Through the door there is a room,
filled to the brim with optimism.
Veiled over that door is a lie dark and dim,
it says, “You can’t come in”.
In my book Standing on the Edge, I tell the story of how by the age of 25 I was ready to take my own life. Years of alcoholism and depression had taken their toll. When I think back now, it is very hard to draw on the feelings I had at the time. I can tell you what the emotions were because I have memorized them in talking about them and writing them. I don’t however actually feel them anymore.
I find it very hard to compare the woman I was to the woman I am now. It’s as if I had no control over the direction of my life. Almost 20 years later, I am completely in control of my life—as much as anyone can be. I’m not falling from one drunken mistake into the next, trying to numb the pain with whiskey before breakfast.
How do you go from a state of complete and utter hopelessness to being optimistic about your life again? I’m thinking of the person who cannot see a way out of their situation, the same way I could not—that awful moment where death seems like the only answer to the problem.
I believe, in my case, there was a combination of factors that led to my inability to see my self destructive behavior.
The first was a childhood trauma that had never been dealt with. The second was alcohol abuse, that on its own would have caused a clinical depression that blocked my neurotransmitters from ever having anything to be optimistic about. The third was spiritual oppression. In the program of Alcoholics Anonymous, we talk about alcoholism being a mental, physical, and spiritual affliction. It’s up to each person to work out these three, and the spiritual side is often very personal and not easy to share.
After I had made the decision to take my life, a series of small events happened that stopped me from taking that fatal action. The most important was a very clear thought that I did not want to be found and have someone save me. So I delayed the action of taking enough pills to kill a horse for a more opportune time. That delay literally saved my life. Years later, God showed me in a vision what actually happened in the spiritual realm to save me.
In the vision, I was in a large crematorium. There was a furnace and demons were manning the furnace. I was dead and lying on a steel wheeled table along with other corpses, lined up to go into the furnace. The demons were taking the bodies one by one and putting them in the fire. When it came to my turn, one of the demons came to check my identity, which was on a tag attached to my toe. He checked the tag and then saw there was another tag on my other foot also. This caused confusion and I was not allowed to be put into the furnace.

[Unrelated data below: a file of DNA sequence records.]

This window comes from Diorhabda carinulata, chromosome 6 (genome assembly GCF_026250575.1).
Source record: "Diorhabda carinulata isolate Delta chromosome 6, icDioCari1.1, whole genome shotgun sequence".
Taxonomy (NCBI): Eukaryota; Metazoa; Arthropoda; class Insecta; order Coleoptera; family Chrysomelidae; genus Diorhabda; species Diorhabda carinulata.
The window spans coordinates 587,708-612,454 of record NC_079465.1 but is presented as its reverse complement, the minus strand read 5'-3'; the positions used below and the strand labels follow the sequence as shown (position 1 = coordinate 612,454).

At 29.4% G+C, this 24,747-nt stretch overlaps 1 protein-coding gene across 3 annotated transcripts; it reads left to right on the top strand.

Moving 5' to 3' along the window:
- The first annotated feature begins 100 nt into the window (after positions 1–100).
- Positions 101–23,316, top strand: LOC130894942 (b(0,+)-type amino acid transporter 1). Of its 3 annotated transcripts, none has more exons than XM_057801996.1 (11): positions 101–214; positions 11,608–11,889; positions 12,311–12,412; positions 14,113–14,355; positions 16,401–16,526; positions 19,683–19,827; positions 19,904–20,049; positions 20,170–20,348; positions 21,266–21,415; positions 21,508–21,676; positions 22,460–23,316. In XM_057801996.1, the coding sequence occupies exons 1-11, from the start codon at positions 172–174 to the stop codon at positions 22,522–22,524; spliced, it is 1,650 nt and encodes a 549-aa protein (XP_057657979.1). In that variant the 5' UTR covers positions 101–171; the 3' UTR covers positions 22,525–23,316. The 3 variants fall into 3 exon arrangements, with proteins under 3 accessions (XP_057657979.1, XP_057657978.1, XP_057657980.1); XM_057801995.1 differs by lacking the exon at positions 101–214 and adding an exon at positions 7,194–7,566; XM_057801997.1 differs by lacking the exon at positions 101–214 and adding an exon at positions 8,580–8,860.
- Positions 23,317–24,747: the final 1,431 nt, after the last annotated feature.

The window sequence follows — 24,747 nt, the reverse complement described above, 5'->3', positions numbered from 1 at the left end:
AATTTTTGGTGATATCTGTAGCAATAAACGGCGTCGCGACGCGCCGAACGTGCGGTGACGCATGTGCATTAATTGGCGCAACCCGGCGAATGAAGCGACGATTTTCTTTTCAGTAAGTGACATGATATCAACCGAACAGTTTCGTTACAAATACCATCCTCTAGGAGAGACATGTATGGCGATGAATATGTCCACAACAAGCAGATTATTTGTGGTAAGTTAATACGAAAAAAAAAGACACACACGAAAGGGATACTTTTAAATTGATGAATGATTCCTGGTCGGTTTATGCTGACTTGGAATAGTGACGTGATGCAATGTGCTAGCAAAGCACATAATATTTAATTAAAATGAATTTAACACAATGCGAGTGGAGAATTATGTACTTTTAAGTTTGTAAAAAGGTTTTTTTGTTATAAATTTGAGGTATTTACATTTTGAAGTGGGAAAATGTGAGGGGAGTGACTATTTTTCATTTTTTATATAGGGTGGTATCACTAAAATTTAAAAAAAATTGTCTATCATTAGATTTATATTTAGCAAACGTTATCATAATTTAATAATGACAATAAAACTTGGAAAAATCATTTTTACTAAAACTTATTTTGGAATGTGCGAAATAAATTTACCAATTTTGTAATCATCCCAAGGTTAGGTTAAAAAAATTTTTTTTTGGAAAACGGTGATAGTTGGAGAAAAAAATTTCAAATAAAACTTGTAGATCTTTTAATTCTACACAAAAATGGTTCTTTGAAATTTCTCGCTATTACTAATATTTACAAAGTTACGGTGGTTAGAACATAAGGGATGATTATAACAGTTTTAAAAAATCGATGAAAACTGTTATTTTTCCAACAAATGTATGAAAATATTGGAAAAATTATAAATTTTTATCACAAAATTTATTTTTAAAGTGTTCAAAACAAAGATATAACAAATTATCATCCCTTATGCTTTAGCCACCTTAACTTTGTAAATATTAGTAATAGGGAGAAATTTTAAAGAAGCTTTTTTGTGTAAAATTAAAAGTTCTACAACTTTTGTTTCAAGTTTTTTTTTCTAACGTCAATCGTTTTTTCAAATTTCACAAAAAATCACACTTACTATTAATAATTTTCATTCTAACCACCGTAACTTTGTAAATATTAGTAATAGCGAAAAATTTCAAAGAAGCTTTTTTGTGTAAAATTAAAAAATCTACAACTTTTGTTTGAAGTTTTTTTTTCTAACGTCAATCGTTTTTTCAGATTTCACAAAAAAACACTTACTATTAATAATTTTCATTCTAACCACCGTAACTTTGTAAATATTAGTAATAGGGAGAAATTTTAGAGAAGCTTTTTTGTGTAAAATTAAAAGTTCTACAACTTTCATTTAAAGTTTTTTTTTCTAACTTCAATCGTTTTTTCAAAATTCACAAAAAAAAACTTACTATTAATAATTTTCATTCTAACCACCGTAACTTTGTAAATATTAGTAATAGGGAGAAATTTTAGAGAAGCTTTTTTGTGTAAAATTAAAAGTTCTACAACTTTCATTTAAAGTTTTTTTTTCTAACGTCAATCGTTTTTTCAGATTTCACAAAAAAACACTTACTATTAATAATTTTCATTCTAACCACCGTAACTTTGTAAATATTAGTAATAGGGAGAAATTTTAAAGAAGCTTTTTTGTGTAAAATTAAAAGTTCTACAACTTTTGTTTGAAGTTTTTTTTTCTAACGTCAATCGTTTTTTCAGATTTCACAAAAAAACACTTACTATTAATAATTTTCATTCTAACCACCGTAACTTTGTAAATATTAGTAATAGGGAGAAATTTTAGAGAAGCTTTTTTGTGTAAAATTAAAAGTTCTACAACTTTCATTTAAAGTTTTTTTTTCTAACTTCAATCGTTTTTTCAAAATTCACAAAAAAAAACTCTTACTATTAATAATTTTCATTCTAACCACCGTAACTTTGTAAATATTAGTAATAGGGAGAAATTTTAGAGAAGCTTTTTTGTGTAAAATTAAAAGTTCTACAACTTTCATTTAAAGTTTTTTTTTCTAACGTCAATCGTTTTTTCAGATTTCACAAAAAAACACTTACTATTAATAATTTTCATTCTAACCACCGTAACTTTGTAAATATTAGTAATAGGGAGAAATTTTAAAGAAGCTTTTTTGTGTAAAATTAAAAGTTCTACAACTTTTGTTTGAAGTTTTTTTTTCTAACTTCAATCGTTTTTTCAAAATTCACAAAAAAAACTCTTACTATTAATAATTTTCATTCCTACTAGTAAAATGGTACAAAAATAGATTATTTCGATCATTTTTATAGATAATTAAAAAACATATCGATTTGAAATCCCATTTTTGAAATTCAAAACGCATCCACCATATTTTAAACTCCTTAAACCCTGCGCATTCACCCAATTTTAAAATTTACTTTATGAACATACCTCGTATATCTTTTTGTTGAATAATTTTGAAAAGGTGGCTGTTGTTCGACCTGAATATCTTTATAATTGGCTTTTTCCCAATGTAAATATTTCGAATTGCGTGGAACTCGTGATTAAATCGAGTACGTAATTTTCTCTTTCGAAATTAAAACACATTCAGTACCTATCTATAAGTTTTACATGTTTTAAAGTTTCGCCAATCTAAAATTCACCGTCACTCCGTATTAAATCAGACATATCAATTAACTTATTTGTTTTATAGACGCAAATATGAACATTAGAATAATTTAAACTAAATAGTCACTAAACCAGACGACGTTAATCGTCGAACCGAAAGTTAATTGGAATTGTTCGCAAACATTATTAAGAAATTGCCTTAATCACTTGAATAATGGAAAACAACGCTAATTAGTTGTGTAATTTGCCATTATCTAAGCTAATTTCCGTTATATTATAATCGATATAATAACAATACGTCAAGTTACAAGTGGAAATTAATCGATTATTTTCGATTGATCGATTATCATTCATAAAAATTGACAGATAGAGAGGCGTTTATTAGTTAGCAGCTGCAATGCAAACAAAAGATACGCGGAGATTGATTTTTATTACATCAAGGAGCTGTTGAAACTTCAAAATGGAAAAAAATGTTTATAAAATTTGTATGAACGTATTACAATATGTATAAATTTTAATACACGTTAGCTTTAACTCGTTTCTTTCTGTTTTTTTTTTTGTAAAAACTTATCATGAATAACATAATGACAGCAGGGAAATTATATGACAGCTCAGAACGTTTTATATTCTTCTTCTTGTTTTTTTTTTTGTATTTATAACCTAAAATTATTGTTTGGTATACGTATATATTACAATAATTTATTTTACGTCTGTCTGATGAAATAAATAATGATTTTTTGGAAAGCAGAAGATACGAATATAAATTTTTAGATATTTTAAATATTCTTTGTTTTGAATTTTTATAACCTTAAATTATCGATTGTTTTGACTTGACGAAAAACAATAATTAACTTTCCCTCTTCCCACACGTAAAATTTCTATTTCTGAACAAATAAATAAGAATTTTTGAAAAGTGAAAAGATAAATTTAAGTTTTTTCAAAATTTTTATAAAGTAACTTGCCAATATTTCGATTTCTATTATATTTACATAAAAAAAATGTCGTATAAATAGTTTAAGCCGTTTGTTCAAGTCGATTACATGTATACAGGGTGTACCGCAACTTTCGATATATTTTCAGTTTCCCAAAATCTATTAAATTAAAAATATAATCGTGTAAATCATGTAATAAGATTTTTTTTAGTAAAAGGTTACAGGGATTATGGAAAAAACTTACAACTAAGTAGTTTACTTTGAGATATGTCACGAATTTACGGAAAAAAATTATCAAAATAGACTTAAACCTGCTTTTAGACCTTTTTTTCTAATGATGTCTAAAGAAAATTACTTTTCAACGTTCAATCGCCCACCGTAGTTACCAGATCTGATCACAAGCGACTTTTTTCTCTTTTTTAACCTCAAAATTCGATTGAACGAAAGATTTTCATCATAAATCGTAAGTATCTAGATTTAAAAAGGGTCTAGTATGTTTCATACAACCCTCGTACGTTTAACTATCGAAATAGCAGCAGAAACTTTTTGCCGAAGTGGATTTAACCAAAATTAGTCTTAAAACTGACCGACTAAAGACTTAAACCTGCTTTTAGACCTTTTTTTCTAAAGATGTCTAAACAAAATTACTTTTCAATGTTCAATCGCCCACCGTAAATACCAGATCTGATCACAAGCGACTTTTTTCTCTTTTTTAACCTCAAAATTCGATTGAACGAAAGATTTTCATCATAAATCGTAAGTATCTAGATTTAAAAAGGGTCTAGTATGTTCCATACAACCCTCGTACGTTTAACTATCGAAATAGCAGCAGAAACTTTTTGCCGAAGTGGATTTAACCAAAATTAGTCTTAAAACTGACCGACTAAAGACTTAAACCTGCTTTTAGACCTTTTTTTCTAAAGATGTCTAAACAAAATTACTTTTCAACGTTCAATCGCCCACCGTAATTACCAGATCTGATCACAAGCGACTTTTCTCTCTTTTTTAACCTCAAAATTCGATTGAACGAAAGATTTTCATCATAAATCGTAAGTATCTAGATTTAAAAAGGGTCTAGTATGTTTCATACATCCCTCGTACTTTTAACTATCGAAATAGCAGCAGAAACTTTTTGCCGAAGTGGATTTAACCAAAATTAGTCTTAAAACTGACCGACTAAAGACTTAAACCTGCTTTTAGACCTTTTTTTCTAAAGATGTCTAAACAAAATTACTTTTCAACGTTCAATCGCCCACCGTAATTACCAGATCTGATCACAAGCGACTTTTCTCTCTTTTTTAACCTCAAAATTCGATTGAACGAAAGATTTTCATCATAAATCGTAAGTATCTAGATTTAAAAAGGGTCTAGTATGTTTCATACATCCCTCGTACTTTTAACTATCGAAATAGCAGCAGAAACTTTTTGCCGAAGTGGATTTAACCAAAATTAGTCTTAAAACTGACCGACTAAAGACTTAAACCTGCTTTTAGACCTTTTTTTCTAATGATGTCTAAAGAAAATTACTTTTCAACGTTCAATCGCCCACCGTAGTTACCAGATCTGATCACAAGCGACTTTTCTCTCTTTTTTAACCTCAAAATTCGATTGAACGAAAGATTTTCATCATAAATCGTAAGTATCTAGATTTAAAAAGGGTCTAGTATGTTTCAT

My understanding of the vision was that I was the living dead. I was dead already and my soul was just waiting for the second death which was the furnace—my final destination. Because the spirit world has to obey rules, the demons could not put me into the fire (kill me for good) because there was an identity query that needed to be clarified first.
Killing myself with no chance of being saved was the best choice I could make at the time. That led to a series of events which brought people into my life who could help me. My choice came from the worse possible image of myself and not being able to see my potential or what was in me all along. Although I don’t feel the pain anymore, the wreckage of my past is evident in all I have lost.
That is my reality and I have to deal with it. If I take that reality and keep it in perspective, I become what I am today: someone who can talk to those who have lost all hope. I am someone who has the courage and confidence to tell someone they can take their own life, and they have every right to so do.
But why not wait until tomorrow? Tomorrow, a door could open. Behind that door is a room brimming with optimism.
If you or anyone you know needs help with suicidal thoughts, I have listed two links below.
If you need help, please reach out to someone!
Want to connect with me? I write a blog which allows me to share what can only be described as the colorful life of the recovering addict. Discovering life anew is both wondrous and unnerving and I am loving every minute of it.